Concerned Citizens

The following details are an outline of five cases brought on 12 October 2009 by Four Concerned Citizens of the Republic of Ireland, which challenge by way of Judicial Review, the validity of the 28th Amendment to the Constitution Bill (2009). The Attorney General had indicated that Ireland was not in a position to ratify the Lisbon Treaty unless there was a successful referendum and an amendment to Bunreacht na hÉireann - the Irish Constitution. The cases are: REA -V- IRELAND & ORS 2009/1042 JR; MC CRYSTAL -V- IRELAND & ORS 2009/1043 JR; BEHAL -V- IRELAND & ORS 2009/1044 JR; BENNIS -V- IRELAND & ORS 2009/1045 JR These cases, all of which were refused ex-parte leave for Judicial Review are now formally appealed to the Supreme Court and this process of appeal is ongoing. Priority listing will be applied for but it is unlikely that the appeal will be heard within the next two weeks and likely even longer.

The Reliefs Sought

This is an Application for Leave of the High Court - by Four Concerned Citizens - to challenge, by way of Judicial Review, the validity of the 28th Amendment to the Constitution Bill (2009)

The Reliefs Sought are

1) A Declaration that the Result of the Referendum taken on 2 October 2009 should be declared Null and Void.

2) A Declaration that the Government has acted outside of its Constitutional authority by failing to lay the “Guarantees” in front of the Oireachtas.

3) A Declaration that the amendment itself is repugnant to the Constitution as it does not contain the scope and extent of the application of the Lisbon Treaty to the Irish nation described by the Government and the Referendum Commission as the “Guarantees” when referring to the Presidency Conclusions of the Brussels European Council of 11-12 December 2008.

4) A pre-emptive Order that the costs of this case and any subsequent Judicial Review be granted to the Applicants on the basis that this matter is brought in the national interest.

These reliefs are set out in greater detail below

The Present Court Situation - Oct 21st 2009

It is quite probable, considering the seriousness and urgency of the matter that the Supreme Court itself will deal with the substantive issues and examine the legal arguments and grounds presented which aim to show that the Amendment which was voted on by the Irish people on 2 October 2009 should be declared invalid. If any one of these cases were to be successful the authority of the Government to ratify the Lisbon Treaty on behalf of the people would be thrown into grave doubt and would need clarification from the Court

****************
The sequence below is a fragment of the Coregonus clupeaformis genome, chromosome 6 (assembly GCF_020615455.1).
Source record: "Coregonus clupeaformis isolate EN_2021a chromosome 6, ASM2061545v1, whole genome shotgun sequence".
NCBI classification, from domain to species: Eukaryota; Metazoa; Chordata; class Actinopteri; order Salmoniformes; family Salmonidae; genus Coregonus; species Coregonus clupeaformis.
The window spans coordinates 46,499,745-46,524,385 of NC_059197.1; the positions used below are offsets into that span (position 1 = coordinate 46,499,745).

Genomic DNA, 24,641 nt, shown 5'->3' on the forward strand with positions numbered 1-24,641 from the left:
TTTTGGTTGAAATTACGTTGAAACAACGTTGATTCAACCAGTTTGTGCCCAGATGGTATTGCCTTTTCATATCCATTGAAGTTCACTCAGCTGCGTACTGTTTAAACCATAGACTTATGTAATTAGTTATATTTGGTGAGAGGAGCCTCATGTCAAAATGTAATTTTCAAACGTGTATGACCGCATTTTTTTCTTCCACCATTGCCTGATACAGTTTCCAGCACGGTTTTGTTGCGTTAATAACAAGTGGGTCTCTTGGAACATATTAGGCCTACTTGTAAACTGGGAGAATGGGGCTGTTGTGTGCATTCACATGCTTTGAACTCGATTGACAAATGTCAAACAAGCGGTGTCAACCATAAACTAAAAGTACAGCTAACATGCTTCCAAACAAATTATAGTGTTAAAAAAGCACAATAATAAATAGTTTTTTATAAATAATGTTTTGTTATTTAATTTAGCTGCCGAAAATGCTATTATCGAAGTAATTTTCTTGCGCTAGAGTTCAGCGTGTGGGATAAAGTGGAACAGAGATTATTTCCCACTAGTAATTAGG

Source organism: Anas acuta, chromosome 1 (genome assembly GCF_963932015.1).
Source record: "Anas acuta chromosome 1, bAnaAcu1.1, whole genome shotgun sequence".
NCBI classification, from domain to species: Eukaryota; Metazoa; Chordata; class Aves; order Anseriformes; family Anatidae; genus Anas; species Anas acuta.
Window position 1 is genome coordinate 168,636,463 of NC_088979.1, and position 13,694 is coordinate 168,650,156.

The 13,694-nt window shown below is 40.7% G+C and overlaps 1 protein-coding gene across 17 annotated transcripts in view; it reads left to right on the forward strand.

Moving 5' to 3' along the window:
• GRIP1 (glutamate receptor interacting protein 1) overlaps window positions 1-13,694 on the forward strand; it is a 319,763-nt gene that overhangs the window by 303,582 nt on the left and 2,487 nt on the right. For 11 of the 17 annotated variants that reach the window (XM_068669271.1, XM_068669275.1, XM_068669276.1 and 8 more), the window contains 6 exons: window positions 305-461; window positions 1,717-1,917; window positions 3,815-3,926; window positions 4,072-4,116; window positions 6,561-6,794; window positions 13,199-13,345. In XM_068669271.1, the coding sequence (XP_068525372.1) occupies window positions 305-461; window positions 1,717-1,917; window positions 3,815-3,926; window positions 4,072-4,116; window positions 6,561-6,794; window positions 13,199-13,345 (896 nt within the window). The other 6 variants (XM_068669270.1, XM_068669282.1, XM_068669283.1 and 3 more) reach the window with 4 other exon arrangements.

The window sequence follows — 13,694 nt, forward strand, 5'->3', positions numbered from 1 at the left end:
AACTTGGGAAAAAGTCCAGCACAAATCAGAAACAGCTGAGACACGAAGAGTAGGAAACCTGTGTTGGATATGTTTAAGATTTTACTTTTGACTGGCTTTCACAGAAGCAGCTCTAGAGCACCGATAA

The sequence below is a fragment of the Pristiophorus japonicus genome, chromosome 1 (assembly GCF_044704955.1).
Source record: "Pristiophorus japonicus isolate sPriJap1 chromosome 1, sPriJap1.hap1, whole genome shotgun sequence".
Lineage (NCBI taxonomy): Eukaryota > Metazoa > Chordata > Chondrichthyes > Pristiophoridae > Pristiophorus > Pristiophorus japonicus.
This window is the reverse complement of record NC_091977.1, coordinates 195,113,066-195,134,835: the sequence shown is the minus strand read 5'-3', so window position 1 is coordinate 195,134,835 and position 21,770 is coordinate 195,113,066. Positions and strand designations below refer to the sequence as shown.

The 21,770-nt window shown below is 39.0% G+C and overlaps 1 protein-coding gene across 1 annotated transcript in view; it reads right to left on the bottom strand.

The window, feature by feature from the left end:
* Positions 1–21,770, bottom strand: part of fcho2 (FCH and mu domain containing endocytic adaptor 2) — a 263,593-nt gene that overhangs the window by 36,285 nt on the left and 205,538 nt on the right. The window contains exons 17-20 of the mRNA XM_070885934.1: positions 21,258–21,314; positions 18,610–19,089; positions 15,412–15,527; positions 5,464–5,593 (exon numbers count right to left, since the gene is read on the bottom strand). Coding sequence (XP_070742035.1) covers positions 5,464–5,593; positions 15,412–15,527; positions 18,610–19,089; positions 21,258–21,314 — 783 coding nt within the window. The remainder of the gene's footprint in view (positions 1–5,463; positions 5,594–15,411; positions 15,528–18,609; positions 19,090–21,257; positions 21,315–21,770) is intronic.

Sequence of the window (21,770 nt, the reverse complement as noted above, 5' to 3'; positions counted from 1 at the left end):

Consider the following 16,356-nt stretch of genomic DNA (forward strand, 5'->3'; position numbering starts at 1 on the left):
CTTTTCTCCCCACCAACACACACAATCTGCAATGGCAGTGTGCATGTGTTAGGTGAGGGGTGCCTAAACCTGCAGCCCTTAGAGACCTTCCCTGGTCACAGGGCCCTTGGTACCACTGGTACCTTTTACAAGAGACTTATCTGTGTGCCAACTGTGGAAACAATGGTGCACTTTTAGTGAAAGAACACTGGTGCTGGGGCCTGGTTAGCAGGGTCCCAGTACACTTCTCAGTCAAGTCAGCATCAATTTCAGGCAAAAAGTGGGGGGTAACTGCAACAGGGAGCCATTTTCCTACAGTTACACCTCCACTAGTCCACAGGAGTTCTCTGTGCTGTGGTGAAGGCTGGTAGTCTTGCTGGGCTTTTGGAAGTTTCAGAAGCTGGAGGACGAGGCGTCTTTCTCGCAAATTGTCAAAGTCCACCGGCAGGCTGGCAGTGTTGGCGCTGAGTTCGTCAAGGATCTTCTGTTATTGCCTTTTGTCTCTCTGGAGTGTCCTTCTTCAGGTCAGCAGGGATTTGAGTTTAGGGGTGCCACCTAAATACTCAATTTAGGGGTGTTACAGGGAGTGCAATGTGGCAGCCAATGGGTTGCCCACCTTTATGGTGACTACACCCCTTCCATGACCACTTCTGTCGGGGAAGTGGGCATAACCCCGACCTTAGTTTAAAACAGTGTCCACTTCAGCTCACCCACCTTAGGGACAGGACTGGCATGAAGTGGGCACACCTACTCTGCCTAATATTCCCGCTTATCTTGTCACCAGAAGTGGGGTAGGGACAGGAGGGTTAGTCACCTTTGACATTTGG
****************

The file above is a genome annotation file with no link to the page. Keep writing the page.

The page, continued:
The National Mens Council of Ireland are providing assistance to the efforts of these Four Concerned Citizens. I have been asked to send you the outline details of their applications for leave for Judicial Review as presented to the High Court.

We are therefore attaching a copy of a document which consolidates the five substantive grounds provided by the Four Concerned Citizens that will be examined by the Courts.

The Four Concerned Citizens believe that you the public should be kept up to date of the fact that serious legal challenges to the ratification process by Ireland are in the pipeline in case you should wish to consider making your position in support of our cause pending the final outcome of the Court's deliberations.

With this in mind we would be pleased to receive correspondence from you to confirm your support.

When I receive this I will be in a position to provide further documentation by email as the case progresses.

These Four Concerned Citizens are of the opinion that the Government of Ireland has acted outside of its authority in relation to the Amendment Bill and in ratifying the Lisbon Treaty in advance of the Amendment being enacted.

Yours sincerely, Roger Eldridge

PRO, Concerned Citizens

The Grounds upon which the above reliefs are Sought are

1) Brought by Mr Mark McCrystal:

a. The Government have ratified the Lisbon treaty without amending the Constitution.

2) Brought by Mr Richard Behal:

a. Irish citizens living in Northern Ireland have been denied an opportunity to decide on their future

3) Brought by Mrs Nora Bennis:

a. There has been a cynical deception of the people instead of obtaining their "informed" consent.

4) Brought by Mr Harry Rea: